16 Sep 2020 Carter, Indians start strong
There’s an adage that says that big things come in small packages. When it comes to football in Grant County, the hottest team also happens to be the smallest.
Outscoring opponents, 124-22, amid a 3-0 start this season, Poyen has its sights not only on the Class 5-2A conference crown, but a deep playoff run as well. Led by senior quarterback Jaxson Carter, the Indians believe their big break is right around the corner.
“This year is going really well for us so far,” Carter said. “Coming into this season during a pandemic, we knew that every game could be our last. With that mindset, we have put it all out on the field every game because nothing is guaranteed. Our goal is to put Poyen back on the map in football, and we believe we’re moving in the right direction.”
A dual-threat quarterback who rarely misses his targets, Carter has passed for 550 yards and eight touchdown passes in just three games while adding 250 yards and two scores on the ground.
“Our offensive line is really good this year,” Carter said. “They allow me the time I need to find my receivers, and they’ve been a big part of our success so far. Overall, we’re good on offense and great on defense. At this point, we’re the only thing that can stop us. I feel like we can go as far as we want.”
Carter was selected to this year’s 501 Football Team — 24 players representing all 11 counties of the 501. The team, sponsored by Conway Regional Health System and First Security Bank, boasts the best the 501 has to offer both on and off the field. The senior was nominated by his head coach, Vick Barrett.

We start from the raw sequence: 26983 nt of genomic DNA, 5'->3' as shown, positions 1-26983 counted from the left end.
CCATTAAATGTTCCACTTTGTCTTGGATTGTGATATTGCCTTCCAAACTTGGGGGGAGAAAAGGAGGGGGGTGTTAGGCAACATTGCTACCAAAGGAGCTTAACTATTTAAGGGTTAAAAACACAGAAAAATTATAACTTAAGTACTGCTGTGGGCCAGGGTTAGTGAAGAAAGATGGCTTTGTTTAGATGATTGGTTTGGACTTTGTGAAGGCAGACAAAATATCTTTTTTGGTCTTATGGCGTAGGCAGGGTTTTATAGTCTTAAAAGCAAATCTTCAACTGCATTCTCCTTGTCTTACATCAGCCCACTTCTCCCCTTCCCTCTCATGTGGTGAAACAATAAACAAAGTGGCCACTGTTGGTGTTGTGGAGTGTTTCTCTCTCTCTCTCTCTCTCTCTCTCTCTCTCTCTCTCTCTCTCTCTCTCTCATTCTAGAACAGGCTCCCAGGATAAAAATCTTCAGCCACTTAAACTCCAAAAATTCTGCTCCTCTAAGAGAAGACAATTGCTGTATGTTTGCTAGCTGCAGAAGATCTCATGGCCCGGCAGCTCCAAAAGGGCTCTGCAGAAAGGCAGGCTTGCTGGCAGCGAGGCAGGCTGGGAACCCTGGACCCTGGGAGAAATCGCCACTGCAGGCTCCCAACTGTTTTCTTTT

“Jaxson is a leader,” Barrett wrote in his nomination. “He isn’t afraid to push his teammates to get the best out of them. He does the right things and leads by example. When your quarterback does that, it inspires the players around him to play harder and tougher. He is a good student and a great kid.”
A one-point playoff loss to Parkers Chapel in the Class 2A playoffs last year serves as Poyen’s motivation for success this season.
“All summer long, Coach Barrett has told us that we were only one play away from winning that game,” Carter said. “This year, our motto is to take no days off and plays off. Every day you take off, someone else is working a little harder to get past you. We learned that a little extra work to get one more point can make a huge difference. We’re working hard in the weight room to get a step above the rest of our conference, and our hard work is already beginning to pay off.”
This week, Carter and the Indians put their undefeated record to the test against the Murfreesboro Rattlers.
“Murfreesboro is a tough team,” Carter said. “Out of all the teams we played last year, they hit the hardest by far. They have a good quarterback, and they run the football well. We’re going to have to contain that in order to be successful. Our game plan will be to trust our defense and to try to put some points up with our ground game.”
On and off the field, Carter shares a special bond with fellow senior Hunter Hill, who has cerebral palsy.
“Hunter has been a big part of our football team ever since we were in elementary school,” Carter said. “Born prematurely, his doctors weren’t sure that he was going to be able to walk or see. They didn’t think he would make it. He’s blown all expectations out of the water. He comes to practice, lifts weights and supports us. He has been one of my best friends since fourth grade and the team likes to show our appreciation for him. He has been a big part of my life.”
Off the field, Carter participates in Indians baseball, basketball and track and field. In the classroom, the senior has competed nationally with Beta Club and is currently taking college courses at Arkansas State University Three Rivers in Malvern in hopes of being a physical therapist.
“My goal is to help college athletes one day,” Carter said. “I’ve been looking at studying physical therapy at the University of Central Arkansas. Conway is like a second home to me.”
Poyen plays host to Murfreesboro at 7 p.m. Friday, Sept. 18.